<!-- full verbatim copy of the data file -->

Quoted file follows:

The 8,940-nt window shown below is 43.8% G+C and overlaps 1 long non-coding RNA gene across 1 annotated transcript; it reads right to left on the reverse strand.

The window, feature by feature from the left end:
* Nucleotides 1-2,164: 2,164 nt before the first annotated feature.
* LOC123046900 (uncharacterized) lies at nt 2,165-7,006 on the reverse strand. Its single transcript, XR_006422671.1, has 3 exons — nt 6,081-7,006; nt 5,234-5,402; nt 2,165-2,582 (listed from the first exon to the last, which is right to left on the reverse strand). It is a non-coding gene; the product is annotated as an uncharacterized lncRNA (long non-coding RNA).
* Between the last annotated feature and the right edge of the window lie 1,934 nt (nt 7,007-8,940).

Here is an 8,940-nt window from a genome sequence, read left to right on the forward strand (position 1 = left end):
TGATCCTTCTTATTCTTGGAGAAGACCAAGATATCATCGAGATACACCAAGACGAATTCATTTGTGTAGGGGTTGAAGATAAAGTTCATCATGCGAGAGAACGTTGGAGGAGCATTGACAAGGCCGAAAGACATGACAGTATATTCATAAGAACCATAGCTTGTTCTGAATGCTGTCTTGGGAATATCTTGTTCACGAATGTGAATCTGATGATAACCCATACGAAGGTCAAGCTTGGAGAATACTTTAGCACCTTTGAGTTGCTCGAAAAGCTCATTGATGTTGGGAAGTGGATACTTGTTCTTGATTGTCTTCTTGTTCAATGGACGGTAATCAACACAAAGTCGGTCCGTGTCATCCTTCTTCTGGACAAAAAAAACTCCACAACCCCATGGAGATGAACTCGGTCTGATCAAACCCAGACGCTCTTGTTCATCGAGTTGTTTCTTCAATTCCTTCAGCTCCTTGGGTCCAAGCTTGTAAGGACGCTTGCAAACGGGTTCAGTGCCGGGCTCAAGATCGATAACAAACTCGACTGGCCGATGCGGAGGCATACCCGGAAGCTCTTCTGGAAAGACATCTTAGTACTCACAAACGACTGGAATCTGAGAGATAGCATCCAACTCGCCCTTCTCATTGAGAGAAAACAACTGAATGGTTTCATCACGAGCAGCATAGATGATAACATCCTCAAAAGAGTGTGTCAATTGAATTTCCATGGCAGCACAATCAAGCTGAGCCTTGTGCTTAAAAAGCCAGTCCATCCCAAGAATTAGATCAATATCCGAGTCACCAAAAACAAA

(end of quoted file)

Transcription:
The 8,940-nt window shown below is 43.8% G+C and overlaps 1 long non-coding RNA gene across 1 annotated transcript; it reads right to left on the reverse strand.

The window, feature by feature from the left end:
* Nucleotides 1-2,164: 2,164 nt before the first annotated feature.
* LOC123046900 (uncharacterized) lies at nt 2,165-7,006 on the reverse strand. Its single transcript, XR_006422671.1, has 3 exons — nt 6,081-7,006; nt 5,234-5,402; nt 2,165-2,582 (listed from the first exon to the last, which is right to left on the reverse strand). It is a non-coding gene; the product is annotated as an uncharacterized lncRNA (long non-coding RNA).
* Between the last annotated feature and the right edge of the window lie 1,934 nt (nt 7,007-8,940).

Here is an 8,940-nt window from a genome sequence, read left to right on the forward strand (position 1 = left end):
TGATCCTTCTTATTCTTGGAGAAGACCAAGATATCATCGAGATACACCAAGACGAATTCATTTGTGTAGGGGTTGAAGATAAAGTTCATCATGCGAGAGAACGTTGGAGGAGCATTGACAAGGCCGAAAGACATGACAGTATATTCATAAGAACCATAGCTTGTTCTGAATGCTGTCTTGGGAATATCTTGTTCACGAATGTGAATCTGATGATAACCCATACGAAGGTCAAGCTTGGAGAATACTTTAGCACCTTTGAGTTGCTCGAAAAGCTCATTGATGTTGGGAAGTGGATACTTGTTCTTGATTGTCTTCTTGTTCAATGGACGGTAATCAACACAAAGTCGGTCCGTGTCATCCTTCTTCTGGACAAAAAAAACTCCACAACCCCATGGAGATGAACTCGGTCTGATCAAACCCAGACGCTCTTGTTCATCGAGTTGTTTCTTCAATTCCTTCAGCTCCTTGGGTCCAAGCTTGTAAGGACGCTTGCAAACGGGTTCAGTGCCGGGCTCAAGATCGATAACAAACTCGACTGGCCGATGCGGAGGCATACCCGGAAGCTCTTCTGGAAAGACATCTTAGTACTCACAAACGACTGGAATCTGAGAGATAGCATCCAACTCGCCCTTCTCATTGAGAGAAAACAACTGAATGGTTTCATCACGAGCAGCATAGATGATAACATCCTCAAAAGAGTGTGTCAATTGAATTTCCATGGCAGCACAATCAAGCTGAGCCTTGTGCTTAAAAAGCCAGTCCATCCCAAGAATTAGATCAATATCCGAGTCACCAAAAACAAA